Baby turtles are designed to look like like stones from a distance.

Carlitos pointed out to me that sea turtles are keystone animals like otters and wolves. “If the turtle is not there to keep the medusa under control, the medusa proliferates like crazy and kills absolutely everything living on the coral reef. Another important thing that sea turtles do is to control the growth of seagrasses. If these proliferate, they consume all the oxygen in the water and everything dies.”

Another interesting thing that Carlitos mentioned is that all turtles started out as land animals 20 million years ago, “so sea turtles have to leave the ocean, make their nest on land and give birth on land — it’s their curse, you could say, because on land they find their worst predator: us!”

In nesting season (July to December), Carlitos and his companions patrol the beach at Boca de Tomates all night long, looking for signs that turtle eggs have been deposited. “When we see scrape marks indicating that a mother has dragged herself across the sand and laid her eggs, we look for the nest by poking the sand with a stick until we come to a really soft spot. Then we collect the eggs and take them to a fenced-in area where we recreate the nest: narrow at the top and wide at the bottom, and we note the date we found it along with the probable hatching date.”

I was surprised to learn that exiting the nest is the only group activity that sea turtles participate in during their entire lives. “They’re normally solitary animals,” says Carlitos, “but when the first eggs in the nest hatch, those babies don’t try to reach the surface. They just sit and wait until the rest of their siblings hatch and then the whole lot of them (as many as 100) simultaneously make their way upwards and out at the same time. We help the process by removing the few at the very bottom of the nest who didn’t manage to find their way out, and we make sure there are no predators around at the moment they cross the beach, heading for the water.”

This crossing of the sand, I learned, is a crucially important step in the life of a sea turtle. As it crawls along, it memorizes the sound that the waves make in that particular spot. It seems that that sound is just a little different every few meters, and it is this acoustic fingerprint that will tell it, many years later, that this is indeed the beach where it was hatched and this is the very spot where it first entered the ocean.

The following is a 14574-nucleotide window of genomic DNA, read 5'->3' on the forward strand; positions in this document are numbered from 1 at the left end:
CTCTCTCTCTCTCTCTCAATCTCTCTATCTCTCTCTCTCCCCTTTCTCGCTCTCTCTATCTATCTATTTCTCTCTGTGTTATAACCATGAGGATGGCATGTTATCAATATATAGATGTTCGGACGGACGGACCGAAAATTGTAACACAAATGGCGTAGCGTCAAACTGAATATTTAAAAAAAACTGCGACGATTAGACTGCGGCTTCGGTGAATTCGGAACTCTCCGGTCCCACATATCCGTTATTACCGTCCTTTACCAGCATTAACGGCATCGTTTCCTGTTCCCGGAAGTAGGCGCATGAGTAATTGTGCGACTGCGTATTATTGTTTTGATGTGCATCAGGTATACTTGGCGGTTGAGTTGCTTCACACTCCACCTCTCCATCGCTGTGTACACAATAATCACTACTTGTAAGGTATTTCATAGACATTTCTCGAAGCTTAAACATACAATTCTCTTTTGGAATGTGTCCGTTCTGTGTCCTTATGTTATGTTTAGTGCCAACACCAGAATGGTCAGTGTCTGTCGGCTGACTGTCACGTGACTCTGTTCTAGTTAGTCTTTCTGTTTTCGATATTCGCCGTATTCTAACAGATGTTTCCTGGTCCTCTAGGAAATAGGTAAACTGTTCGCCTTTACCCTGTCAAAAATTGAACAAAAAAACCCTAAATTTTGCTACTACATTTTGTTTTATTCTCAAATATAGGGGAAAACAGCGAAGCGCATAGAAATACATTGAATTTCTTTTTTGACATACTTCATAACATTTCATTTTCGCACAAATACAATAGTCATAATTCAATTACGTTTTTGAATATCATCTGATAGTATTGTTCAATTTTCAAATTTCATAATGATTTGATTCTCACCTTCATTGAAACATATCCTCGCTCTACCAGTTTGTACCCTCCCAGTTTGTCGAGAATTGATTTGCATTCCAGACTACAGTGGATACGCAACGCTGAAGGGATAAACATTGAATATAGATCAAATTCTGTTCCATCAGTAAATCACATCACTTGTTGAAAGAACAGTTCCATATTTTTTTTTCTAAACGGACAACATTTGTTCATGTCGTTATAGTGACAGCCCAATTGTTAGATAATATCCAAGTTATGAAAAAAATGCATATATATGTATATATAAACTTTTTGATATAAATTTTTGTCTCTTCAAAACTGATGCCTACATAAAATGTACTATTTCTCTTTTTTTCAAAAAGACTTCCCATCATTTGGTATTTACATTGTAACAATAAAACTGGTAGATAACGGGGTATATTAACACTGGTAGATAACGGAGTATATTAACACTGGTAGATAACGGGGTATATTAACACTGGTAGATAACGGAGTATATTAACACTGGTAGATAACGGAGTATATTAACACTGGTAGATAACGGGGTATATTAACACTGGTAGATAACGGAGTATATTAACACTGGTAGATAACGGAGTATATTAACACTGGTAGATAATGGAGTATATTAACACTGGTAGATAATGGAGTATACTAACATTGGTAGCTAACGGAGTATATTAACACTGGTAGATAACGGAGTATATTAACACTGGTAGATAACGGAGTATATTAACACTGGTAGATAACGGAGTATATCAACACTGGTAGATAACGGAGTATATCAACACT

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Every evening of the year — except during the months of April and May — the volunteers at Campamento Tortuguero welcome visitors who would like to participate in a turtle release. Exactly 30 minutes before sunset (solar time, not “Mexican time”), a biologist gives a talk in both English and Spanish and the visitors then line up parallel to the shore, several meters from the water line, where each receives a baby olive ridley sea turtle. Just as the sun sets, all of these are released at once, a memorable moment for both visitors and turtles alike.

If you’d like to participate, check with a Puerto Vallarta hotel or ask Google Maps to take you to “Paseo Bocanegra Marina Vallarta,” near the airport. Drive all the way to the seashore, at the end of the road. Then park and walk northwest (right) along the beach 650 meters.

If you have questions, whether in English or Spanish, see their Facebook page “Saving Sea Turtles in Puerto Vallarta Campamento Tortuguero Boca de Tomates” or Whatsapp 322 263 0249. Due to Covid-19, public gatherings at the Campamento have been temporarily suspended.

The writer has lived near Guadalajara, Jalisco, for more than 30 years and is the author of A Guide to West Mexico’s Guachimontones and Surrounding Area and co-author of Outdoors in Western Mexico. More of his writing can be found on his website.